Use a Cold Compress
Sometimes all it takes to soothe an aching flea bite is a trip to the freezer. A cold compress can work wonders on itchy and irritated skin. It helps to reduce inflammation while also numbing the area. You don’t necessarily need a specialized cold compress. Instead, you can use anything from a pack of frozen beans to a wet, chilled towel.
For people with sensitive skin or who are prone to allergies, topical medication isn’t always enough. Taking an antihistamine can sometimes help with flea bites accompanied by rashes and irritation. It can help calm an overactive immune system and reduce swelling and itching around bite sites over time. Before taking any new medication, always make sure to speak to your doctor about potential side effects.
If your flea bites worsen or won’t go away, you may want to see your primary care physician. Some cases require prescription-strength medication to treat. You may also need antibiotics for any infected bites.
Eradicating a Flea Infestations
Even if it looks like you’ve successfully gotten rid of a human flea infestation, you should keep a close eye on things for a few weeks in case the problem resurfaces. Use natural deterrents like lemon spray to prevent fleas from sticking around. Check yourself and your pet regularly for signs of bites, and look to make sure there’s no flea dirt in your bedsheets.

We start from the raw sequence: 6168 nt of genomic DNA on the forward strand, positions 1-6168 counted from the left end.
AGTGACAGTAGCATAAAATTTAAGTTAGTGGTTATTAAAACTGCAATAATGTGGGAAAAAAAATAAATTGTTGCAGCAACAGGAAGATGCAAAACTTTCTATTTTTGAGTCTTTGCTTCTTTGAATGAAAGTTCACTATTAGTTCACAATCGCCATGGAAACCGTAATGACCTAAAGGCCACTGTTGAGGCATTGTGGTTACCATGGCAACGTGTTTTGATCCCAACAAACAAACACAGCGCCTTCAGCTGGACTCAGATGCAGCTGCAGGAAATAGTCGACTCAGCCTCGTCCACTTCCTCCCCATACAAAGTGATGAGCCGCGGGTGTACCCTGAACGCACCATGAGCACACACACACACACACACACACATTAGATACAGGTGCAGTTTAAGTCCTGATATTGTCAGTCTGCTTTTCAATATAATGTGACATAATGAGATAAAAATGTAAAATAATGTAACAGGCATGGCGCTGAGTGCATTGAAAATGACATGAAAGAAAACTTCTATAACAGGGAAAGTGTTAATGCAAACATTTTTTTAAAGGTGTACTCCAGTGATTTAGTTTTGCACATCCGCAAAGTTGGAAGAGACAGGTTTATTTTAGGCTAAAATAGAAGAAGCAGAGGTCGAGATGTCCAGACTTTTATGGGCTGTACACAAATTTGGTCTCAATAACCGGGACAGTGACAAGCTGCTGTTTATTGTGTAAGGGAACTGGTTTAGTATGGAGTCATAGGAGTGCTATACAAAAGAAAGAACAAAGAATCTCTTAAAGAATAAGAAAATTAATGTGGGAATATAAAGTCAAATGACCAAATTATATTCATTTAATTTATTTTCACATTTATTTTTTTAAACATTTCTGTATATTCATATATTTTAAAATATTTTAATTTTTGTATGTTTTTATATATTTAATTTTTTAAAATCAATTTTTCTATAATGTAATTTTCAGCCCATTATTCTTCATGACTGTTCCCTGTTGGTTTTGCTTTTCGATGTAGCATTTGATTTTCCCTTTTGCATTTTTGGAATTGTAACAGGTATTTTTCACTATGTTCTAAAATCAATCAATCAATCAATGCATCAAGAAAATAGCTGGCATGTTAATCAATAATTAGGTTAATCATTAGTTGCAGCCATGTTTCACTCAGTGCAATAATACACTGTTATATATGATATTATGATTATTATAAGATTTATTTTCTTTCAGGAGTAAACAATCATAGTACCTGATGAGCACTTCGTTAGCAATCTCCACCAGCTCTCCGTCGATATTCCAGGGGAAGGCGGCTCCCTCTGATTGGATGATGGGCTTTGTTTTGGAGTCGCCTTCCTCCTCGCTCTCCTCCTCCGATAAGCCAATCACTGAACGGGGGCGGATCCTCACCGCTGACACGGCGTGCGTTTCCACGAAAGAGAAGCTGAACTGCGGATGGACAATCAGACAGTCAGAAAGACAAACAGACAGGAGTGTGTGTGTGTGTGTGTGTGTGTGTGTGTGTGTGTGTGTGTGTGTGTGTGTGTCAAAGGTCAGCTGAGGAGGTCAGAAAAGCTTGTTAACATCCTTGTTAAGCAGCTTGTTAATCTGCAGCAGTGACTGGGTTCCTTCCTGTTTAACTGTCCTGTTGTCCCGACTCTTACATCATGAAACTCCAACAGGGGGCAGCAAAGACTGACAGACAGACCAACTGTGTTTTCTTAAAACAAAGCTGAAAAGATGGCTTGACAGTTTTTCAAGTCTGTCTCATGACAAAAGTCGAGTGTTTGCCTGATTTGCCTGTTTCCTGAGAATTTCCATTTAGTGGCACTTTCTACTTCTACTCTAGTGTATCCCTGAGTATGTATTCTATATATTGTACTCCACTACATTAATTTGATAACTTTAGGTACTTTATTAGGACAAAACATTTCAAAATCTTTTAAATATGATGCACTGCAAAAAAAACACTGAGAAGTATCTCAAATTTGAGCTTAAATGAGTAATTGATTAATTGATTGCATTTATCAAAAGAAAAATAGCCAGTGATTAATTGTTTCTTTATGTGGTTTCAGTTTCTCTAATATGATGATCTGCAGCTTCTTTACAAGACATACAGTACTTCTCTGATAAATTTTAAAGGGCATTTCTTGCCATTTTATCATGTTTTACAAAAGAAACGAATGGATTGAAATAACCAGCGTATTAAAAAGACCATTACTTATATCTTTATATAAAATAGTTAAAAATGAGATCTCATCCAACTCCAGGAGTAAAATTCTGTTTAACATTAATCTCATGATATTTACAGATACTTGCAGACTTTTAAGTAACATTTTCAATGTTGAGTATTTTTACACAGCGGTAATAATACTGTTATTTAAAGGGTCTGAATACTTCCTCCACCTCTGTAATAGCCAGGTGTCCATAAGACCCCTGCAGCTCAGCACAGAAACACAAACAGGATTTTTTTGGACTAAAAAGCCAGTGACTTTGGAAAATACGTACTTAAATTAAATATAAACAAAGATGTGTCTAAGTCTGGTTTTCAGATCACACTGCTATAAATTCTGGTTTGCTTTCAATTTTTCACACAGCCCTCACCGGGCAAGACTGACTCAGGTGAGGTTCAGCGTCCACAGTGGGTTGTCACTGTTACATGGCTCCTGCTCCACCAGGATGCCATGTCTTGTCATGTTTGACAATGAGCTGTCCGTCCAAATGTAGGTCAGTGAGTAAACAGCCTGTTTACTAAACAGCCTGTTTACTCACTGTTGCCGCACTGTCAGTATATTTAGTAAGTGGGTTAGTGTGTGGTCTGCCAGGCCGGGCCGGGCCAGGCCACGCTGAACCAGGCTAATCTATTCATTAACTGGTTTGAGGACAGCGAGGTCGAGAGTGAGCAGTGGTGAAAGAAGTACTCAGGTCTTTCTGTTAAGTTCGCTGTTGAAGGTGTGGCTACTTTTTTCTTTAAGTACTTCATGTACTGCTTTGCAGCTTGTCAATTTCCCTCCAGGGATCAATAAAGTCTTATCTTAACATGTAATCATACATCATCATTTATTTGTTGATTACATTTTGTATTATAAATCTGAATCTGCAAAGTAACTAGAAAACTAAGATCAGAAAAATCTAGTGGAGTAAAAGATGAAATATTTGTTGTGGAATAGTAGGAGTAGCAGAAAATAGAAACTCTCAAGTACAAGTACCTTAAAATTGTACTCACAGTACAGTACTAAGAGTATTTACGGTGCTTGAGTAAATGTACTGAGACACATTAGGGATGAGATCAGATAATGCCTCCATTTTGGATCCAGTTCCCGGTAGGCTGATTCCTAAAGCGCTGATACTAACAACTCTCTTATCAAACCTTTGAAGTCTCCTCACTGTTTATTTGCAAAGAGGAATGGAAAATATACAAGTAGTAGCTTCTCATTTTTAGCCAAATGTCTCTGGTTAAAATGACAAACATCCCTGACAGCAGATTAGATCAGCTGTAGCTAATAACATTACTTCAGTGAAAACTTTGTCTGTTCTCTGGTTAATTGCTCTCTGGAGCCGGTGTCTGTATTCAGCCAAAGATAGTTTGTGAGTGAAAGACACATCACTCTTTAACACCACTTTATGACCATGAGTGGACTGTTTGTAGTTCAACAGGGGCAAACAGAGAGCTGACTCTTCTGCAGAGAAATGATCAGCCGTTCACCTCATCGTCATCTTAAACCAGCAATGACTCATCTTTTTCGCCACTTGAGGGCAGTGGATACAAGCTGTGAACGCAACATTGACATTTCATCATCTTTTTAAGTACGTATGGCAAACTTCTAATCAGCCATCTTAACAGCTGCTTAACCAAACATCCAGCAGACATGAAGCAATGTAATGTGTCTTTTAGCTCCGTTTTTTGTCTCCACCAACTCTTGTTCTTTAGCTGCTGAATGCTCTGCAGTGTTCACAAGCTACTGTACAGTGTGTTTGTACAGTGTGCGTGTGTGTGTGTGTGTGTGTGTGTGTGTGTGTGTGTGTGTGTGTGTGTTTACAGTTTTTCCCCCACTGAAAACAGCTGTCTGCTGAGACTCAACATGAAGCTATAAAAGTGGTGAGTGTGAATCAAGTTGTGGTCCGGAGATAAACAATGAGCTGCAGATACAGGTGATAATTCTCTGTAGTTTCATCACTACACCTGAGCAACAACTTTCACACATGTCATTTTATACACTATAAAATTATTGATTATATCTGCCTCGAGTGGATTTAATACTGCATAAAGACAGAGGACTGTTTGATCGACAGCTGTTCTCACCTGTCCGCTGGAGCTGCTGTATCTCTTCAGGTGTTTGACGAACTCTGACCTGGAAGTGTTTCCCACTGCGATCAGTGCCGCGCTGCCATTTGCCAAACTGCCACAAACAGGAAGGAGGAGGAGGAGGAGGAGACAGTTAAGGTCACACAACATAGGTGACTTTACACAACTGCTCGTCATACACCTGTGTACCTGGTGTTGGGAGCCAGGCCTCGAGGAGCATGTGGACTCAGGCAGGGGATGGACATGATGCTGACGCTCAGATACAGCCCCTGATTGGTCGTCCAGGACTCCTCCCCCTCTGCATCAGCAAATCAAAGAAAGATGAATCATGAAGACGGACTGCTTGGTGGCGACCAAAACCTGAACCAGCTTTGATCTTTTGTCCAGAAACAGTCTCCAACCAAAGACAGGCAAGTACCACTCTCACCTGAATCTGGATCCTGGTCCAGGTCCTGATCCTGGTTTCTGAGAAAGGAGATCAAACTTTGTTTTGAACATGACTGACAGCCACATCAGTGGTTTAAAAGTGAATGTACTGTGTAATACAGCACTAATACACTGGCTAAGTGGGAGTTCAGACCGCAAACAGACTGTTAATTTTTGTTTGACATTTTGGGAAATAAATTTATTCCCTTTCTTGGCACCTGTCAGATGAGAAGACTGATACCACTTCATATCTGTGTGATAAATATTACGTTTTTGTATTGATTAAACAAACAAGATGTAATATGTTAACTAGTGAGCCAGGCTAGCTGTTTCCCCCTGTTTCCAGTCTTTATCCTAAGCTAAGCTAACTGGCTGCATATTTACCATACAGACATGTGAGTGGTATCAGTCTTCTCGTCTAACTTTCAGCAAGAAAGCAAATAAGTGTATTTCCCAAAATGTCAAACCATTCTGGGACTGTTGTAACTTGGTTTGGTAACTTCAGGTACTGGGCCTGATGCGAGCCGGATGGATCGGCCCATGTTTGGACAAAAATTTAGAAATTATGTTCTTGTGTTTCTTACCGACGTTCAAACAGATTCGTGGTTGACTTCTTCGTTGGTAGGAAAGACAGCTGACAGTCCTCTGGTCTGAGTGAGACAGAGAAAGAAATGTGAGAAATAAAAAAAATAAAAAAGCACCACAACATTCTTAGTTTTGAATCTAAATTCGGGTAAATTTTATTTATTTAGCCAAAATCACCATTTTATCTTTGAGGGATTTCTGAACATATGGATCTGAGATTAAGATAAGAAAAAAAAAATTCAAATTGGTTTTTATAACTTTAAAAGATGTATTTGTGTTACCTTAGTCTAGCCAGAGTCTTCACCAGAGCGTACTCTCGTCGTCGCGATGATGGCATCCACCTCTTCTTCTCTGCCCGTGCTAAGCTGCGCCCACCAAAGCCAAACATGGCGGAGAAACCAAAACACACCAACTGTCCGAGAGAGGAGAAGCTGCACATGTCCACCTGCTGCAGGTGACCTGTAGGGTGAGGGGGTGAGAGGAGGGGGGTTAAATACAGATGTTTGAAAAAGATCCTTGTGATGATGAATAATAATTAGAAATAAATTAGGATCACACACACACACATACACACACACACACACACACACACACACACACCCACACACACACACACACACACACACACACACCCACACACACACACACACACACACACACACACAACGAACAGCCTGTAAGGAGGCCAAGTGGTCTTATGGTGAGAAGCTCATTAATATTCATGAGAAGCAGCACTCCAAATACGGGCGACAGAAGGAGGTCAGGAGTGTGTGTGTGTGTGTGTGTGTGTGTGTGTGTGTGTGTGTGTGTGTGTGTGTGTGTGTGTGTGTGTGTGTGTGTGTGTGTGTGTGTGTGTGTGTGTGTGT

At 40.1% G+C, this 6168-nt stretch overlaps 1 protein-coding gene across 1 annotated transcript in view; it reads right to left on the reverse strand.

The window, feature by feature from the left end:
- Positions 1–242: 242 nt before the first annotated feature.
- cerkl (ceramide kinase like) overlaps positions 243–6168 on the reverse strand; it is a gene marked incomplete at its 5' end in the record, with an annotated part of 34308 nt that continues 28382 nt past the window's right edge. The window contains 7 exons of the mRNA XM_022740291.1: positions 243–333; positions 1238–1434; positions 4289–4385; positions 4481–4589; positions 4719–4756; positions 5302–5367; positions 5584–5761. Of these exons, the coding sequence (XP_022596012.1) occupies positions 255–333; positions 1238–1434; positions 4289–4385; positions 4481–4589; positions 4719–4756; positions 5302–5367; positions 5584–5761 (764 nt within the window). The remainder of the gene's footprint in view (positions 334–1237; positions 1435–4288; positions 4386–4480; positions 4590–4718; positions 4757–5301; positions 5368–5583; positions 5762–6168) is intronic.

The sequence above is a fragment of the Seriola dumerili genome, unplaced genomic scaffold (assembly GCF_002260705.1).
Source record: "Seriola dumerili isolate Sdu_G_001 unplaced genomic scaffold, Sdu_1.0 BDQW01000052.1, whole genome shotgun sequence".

Many times, people get rid of adult fleas without realizing that there are hundreds to thousands of tiny eggs still lying around their house. It can take anywhere from two to fourteen days for fleas to hatch. Even if it’s been weeks since you’ve seen signs of flea activity, you may still be battling an infestation as more eggs hatch.
Make sure that you continue to give your house a few thorough cleanings even after you stop noticing fleas or flea dirt. You should continue to vacuum, mop, sweep and do laundry regularly for at least a month to ensure that you’ve entirely eradicated every last flea egg.
If you notice that you have flea bites, the odds are that your cat or dog has brought pet fleas into the house. However, it’s also possible that you have an infestation of human fleas that come from a different source.
You need to tackle the issue as soon as possible for the health of your household. With the right tools and due diligence, you can turn your home into a flea-free zone. Just remember that it takes some effort to keep it that way!